I have dog envy. Several puppies are enjoying the attention of some 300 people gathered for Rivers for Life: The Second International Meeting of Dam-Affected People and Their Allies. I’ve made the mistake, several times now, of making friendly-like with the pups, ominously named Osama, Saddam, Bush, and Blair. I shouldn’t have been surprised that Bush is a biter and doesn’t know when to quit. I have a couple of bruises from the pup already.

At dinner last night, one of the advisory committee members told me his hope for the meeting is to put “fire in our bellies, steel in our backbones, and hope in our hearts.” Though food is probably not the true barometer of the success of a meeting like this, Rasi Salai villagers have been cooking up spicy local specialties like fermented fish (plaaraa pla) that have my belly already on fire, and today is only the first day of the meeting.

During breakfast, I spoke to someone who had also participated in the first meeting in Curitiba, Brazil, in 1997. We had trouble finding people to invite for that meeting — maybe 17 countries were represented. The second time around, coordinator Aviva Imhoff of International Rivers Network had to turn people away. More than 60 nations are represented here today.

The Curitiba meeting was successful on several fronts. Participants learned they are not alone in their struggles. You can be told that what is happening in your country is happening all over the world, but until you actually talk with other affected people, you can’t really understand this. They also found that by creating alliances they can improve the effectiveness of their campaigns.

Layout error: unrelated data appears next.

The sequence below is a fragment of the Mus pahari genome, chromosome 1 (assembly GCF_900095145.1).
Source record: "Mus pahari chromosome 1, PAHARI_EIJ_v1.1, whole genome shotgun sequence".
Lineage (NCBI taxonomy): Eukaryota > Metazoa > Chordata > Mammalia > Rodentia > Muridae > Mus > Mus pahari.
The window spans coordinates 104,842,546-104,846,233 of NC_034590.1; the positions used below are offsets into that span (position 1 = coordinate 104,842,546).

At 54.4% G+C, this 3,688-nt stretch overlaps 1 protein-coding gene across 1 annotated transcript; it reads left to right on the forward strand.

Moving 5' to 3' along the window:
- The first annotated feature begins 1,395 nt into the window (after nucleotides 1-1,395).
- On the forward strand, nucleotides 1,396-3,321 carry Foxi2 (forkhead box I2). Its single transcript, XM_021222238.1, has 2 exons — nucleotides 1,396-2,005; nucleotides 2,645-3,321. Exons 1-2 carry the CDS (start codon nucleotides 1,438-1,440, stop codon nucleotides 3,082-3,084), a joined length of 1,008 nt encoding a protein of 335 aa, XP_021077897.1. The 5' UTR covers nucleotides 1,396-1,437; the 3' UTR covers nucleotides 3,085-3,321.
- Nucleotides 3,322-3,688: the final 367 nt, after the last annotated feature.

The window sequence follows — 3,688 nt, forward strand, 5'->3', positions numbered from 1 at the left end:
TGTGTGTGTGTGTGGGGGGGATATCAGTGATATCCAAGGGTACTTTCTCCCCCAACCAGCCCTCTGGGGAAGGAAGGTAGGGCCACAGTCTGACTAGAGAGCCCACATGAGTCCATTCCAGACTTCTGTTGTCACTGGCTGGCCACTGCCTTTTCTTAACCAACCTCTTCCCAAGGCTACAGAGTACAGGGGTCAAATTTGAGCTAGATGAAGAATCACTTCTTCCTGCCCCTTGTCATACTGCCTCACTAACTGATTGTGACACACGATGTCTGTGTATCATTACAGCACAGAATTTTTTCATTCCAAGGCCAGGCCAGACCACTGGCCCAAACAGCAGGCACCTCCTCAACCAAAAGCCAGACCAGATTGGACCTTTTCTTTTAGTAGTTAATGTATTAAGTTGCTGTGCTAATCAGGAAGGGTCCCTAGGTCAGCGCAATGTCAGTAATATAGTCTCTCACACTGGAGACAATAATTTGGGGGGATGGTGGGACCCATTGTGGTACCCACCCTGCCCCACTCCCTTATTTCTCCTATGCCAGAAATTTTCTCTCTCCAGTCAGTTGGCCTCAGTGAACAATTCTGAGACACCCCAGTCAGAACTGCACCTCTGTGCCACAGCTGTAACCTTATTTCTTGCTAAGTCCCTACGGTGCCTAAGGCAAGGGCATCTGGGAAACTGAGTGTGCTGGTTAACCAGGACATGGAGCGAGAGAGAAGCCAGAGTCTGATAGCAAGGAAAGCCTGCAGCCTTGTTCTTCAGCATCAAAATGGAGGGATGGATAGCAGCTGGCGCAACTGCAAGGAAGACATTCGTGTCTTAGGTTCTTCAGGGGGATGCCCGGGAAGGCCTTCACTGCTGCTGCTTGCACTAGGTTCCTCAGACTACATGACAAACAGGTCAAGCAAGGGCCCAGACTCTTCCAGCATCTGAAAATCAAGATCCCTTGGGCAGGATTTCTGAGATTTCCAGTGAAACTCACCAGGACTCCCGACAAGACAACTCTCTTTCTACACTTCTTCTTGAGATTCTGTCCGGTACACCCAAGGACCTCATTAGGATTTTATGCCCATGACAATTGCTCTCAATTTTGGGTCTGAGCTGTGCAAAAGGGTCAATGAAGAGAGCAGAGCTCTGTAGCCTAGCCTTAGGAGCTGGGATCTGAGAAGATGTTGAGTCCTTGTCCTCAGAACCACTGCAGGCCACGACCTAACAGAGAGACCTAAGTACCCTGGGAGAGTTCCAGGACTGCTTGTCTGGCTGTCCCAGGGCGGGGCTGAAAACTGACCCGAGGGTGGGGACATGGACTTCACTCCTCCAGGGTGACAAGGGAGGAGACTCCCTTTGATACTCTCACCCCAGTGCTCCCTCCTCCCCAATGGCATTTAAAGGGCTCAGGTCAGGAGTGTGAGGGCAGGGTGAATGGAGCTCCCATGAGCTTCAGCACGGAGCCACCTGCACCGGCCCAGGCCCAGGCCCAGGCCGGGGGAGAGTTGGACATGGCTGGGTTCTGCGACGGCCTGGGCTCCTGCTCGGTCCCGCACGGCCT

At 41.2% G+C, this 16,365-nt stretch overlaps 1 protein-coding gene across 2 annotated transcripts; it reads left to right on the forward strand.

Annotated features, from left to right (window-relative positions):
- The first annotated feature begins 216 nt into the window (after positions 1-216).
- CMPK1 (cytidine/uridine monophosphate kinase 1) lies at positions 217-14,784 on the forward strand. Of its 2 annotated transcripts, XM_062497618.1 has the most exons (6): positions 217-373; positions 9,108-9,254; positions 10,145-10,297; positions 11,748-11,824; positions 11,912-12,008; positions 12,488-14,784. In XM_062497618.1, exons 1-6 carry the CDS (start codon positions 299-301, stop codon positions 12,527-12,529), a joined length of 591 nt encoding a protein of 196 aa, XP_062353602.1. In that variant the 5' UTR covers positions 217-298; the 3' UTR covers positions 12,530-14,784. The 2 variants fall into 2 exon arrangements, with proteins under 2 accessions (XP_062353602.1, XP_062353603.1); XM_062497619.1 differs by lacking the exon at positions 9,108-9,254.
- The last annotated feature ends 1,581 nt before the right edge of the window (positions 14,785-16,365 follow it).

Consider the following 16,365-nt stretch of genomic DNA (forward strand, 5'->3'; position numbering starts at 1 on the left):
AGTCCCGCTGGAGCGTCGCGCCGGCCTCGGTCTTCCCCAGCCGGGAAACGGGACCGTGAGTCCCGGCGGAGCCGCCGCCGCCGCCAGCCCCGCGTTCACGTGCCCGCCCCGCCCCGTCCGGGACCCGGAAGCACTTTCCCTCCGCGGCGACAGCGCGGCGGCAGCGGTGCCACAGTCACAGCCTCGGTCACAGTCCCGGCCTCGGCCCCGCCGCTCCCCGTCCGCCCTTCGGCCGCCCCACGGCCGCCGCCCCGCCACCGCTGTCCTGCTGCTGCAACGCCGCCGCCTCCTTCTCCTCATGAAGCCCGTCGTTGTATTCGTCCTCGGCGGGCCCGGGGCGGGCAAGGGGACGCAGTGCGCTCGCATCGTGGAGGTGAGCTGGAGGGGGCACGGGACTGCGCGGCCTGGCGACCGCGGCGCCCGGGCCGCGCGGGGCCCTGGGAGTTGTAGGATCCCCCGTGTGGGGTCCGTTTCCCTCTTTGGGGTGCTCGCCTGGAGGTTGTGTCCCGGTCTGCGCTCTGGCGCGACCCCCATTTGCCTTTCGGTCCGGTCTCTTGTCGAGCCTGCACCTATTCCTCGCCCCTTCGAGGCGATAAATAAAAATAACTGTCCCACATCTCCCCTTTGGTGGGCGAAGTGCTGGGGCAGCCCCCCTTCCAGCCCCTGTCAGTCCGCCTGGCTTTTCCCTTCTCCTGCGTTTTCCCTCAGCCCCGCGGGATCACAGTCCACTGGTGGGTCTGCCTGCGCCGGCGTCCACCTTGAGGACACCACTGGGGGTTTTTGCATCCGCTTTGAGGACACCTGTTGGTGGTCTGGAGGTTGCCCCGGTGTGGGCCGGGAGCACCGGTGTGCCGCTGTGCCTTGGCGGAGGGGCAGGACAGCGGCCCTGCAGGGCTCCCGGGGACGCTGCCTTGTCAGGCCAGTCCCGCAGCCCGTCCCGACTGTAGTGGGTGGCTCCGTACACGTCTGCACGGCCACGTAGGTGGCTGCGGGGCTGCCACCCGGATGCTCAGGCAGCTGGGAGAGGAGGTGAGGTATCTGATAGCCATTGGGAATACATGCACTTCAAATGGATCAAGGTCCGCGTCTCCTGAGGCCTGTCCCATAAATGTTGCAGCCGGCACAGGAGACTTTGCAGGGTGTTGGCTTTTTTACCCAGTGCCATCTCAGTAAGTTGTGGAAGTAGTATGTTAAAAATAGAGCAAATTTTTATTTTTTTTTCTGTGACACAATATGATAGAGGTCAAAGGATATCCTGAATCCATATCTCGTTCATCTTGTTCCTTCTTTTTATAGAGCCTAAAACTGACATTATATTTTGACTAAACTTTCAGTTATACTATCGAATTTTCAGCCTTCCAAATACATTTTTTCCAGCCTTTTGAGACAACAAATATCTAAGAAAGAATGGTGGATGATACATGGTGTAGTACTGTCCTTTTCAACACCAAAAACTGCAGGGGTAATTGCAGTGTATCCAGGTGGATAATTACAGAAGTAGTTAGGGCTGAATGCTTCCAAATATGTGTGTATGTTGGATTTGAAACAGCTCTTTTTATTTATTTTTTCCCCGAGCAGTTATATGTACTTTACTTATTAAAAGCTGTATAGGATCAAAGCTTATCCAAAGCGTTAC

Rasi Salai is a success story and a fitting site for a second meeting. Some would say the Rasi Salai Dam was a disaster since it was first proposed. The dam was supposed to irrigate more than 13,000 acres when it was completed in 1994. Currently, however, the Rasi Salai Dam is utterly useless. The reservoir sits atop a huge salt dome and the water is too salty for irrigation. The intended benefits of the dam are overshadowed by negative impacts on local villagers and the environment. More than 15,000 people lost farmland when the reservoir was filled. The dam blocked fish migration routes. The largest freshwater swamp forest along the Mun River was destroyed. Villagers lost an important source of food, traditional medicines, fish habitat, flood management, and water treatment.

For several years, affected people have rallied for the permanent decommissioning of Rasi Salai Dam. In a victory for villagers in July 2000, the Thai government agreed to open all seven sluice gates to let the river run free. Villagers are still demanding that the gates be permanently open.

At this meeting, we celebrate the victory of our Rasi Salai friends as a victory for all.

Wednesday, 3 Dec 2003

RASI SALAI, Thailand

The community wake-up call was at 5:30 this morning. The bamboo rhythms are much gentler than my alarm clock at home, but it didn’t make it any easier for me to roll out of my cocoon inside the mosquito net and bamboo-and-rice-thatch hut.

The vans left at 7 a.m. for a field trip to visit the Pak Mun Dam. I was supposed to be on one of those vans, but late last night I swapped with Emilie Lewis, an intern at the South East Asia Rivers Network (SEARIN) who was recruited to help provide Spanish translation for the Colombian, Guatemalan, Mexican, and Spanish contingents of the group.